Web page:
Review by Frank Plowright
Niki de Saint Phalle’s life story is an inspiration, one of overcoming a lack of parental warmth, abuse, mental illness, and teaching herself artistic techniques to become an internationally recognised artist with an entire park devoted to her work. However, The Garden of Secrets falls disappointingly short of what it could be.
Surely a major consideration of an artist’s visual biography is to represent their work and their outlook in combination with the details of their life. In this respect The Garden of Secrets is unimaginably disappointing. An image search shows de Saint Phalle’s art as expressively vibrant, revelling in the use of colours as bright as they could be created. This is largely black and white with only very rare deviations from the use of extremely muted colour. An entire book using de Saint Phalle’s colour sense would be overwhelming, but the colour here is half-hearted, and in places half-finished, as if Sandrine Martin couldn’t be bothered beyond a few splodges. It serves the subject extremely poorly, with only a gloss illustration on the back cover approaching the look of de Saint Phalle’s defining work. That the art is so flat and two dimensional is another disappointment, again a puzzling contrast to de Saint Phalle’s own three-dimensional structures, examples of which are seen more toward the end of the book. The most effective artistic implementation on Martin’s part is a series of illustrations of de Saint Phalle in tarot cards, separating the chapters and noting the artistic progression in her life and reflecting her Italian Tarot Garden.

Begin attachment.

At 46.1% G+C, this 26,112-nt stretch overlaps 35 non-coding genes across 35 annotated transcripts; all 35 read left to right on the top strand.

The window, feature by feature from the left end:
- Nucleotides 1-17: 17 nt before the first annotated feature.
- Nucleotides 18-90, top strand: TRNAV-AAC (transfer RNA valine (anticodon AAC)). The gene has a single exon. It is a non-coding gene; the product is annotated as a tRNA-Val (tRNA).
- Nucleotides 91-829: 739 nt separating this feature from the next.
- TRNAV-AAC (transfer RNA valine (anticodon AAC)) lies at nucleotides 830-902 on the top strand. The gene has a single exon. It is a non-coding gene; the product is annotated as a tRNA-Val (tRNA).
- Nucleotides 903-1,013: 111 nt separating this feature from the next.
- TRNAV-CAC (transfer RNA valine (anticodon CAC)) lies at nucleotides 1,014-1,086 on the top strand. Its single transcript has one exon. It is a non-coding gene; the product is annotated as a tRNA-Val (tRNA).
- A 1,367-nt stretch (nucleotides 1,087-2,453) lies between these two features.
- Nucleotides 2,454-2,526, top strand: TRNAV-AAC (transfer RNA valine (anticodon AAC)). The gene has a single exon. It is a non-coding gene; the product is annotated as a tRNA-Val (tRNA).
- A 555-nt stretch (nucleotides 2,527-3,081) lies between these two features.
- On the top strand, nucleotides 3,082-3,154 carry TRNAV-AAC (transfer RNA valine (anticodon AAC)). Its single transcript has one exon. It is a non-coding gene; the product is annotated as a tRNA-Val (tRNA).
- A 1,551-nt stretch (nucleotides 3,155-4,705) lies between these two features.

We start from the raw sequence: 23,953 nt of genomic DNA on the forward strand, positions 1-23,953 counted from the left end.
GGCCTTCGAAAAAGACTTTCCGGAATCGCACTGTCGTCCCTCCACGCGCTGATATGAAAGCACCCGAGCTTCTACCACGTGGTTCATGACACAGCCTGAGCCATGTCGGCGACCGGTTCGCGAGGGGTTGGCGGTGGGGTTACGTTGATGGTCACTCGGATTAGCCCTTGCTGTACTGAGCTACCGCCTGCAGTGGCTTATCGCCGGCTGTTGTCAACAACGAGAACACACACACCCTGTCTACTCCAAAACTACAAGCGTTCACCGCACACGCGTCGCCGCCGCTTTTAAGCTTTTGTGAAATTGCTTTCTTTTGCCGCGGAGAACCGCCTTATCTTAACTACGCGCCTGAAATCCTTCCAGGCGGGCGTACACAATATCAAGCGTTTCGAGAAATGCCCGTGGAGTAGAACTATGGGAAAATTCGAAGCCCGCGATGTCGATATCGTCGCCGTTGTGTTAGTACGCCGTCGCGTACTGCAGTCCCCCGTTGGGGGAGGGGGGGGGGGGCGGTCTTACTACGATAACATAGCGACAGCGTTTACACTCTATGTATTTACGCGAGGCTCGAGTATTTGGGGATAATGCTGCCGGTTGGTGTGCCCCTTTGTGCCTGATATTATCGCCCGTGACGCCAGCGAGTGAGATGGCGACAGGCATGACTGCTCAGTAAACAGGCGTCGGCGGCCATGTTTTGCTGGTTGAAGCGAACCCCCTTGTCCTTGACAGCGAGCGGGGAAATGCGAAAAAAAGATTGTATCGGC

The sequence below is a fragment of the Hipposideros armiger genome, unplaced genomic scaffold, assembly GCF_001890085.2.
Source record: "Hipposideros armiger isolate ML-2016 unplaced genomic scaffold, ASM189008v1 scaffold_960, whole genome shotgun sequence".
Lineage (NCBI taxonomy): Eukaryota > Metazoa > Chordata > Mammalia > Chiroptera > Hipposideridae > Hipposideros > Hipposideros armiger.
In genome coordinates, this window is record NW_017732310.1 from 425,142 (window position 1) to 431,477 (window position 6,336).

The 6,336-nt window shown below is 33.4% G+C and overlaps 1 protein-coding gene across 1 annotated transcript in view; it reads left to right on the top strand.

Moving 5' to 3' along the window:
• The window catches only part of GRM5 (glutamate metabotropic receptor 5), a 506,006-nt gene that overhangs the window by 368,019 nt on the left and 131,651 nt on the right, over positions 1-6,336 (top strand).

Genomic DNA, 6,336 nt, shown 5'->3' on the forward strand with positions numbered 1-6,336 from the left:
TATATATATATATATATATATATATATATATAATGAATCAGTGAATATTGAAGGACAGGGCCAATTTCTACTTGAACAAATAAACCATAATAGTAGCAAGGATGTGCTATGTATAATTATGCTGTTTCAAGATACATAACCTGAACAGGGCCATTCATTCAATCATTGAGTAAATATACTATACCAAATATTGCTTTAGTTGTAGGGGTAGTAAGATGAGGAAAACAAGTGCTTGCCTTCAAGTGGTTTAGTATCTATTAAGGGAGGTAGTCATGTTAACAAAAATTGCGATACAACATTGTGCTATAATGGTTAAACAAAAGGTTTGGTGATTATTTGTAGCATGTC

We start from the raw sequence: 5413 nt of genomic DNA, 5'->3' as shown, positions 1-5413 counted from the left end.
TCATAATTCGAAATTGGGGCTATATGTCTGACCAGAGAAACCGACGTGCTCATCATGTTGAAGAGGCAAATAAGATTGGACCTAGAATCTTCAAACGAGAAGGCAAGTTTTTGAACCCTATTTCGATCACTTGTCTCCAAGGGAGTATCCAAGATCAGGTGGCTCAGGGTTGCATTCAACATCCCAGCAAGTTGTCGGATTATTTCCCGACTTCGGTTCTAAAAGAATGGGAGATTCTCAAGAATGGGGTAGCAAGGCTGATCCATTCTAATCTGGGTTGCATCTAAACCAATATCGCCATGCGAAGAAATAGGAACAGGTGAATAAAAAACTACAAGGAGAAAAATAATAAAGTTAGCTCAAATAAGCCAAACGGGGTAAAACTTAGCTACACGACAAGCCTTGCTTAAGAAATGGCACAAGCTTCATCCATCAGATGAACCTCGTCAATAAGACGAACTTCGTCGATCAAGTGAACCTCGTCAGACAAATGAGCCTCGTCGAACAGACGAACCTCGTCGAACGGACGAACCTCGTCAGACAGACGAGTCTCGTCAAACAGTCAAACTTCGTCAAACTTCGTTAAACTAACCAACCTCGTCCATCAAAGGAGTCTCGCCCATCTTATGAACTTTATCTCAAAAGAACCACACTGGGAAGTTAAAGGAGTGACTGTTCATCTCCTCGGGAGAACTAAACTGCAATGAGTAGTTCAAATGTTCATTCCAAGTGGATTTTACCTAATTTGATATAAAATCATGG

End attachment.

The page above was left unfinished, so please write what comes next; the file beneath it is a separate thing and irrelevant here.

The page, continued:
Dominique Osuch uses a first person narrative to relate the major events in de Saint Phalle’s life, as if she herself were telling the story. Perhaps she is, and the narrative captions are quotes, but this isn’t confirmed. They build a picture of a driven woman who first uses her art to exorcise her anger, then to explore womanhood and femininity, never shying away from balancing her cheerful exhibits with those stressing negativity. She channels passion into every project, embracing the surreal, avant garde and shocking, yet the intuitive laying out of events contextualises this, Osuch making sense of pieces, revealing their truths. Revelations can be expanded by consulting the three page chronology at the end of the book, compressing the influential moments and periods of de Saint Phalle’s life. It also helps in identifying the people who drift in and out of her orbit.
For all her embracing the avant garde, her attraction to brightness ensured that de Saint Phalle’s work was always accessible to the wider public at some level, and as underlined late in the book, de Saint Phalle considered herself mainstream. Martin’s lacklustre art hampers the chances of The Garden of Secrets being accepted in the same way.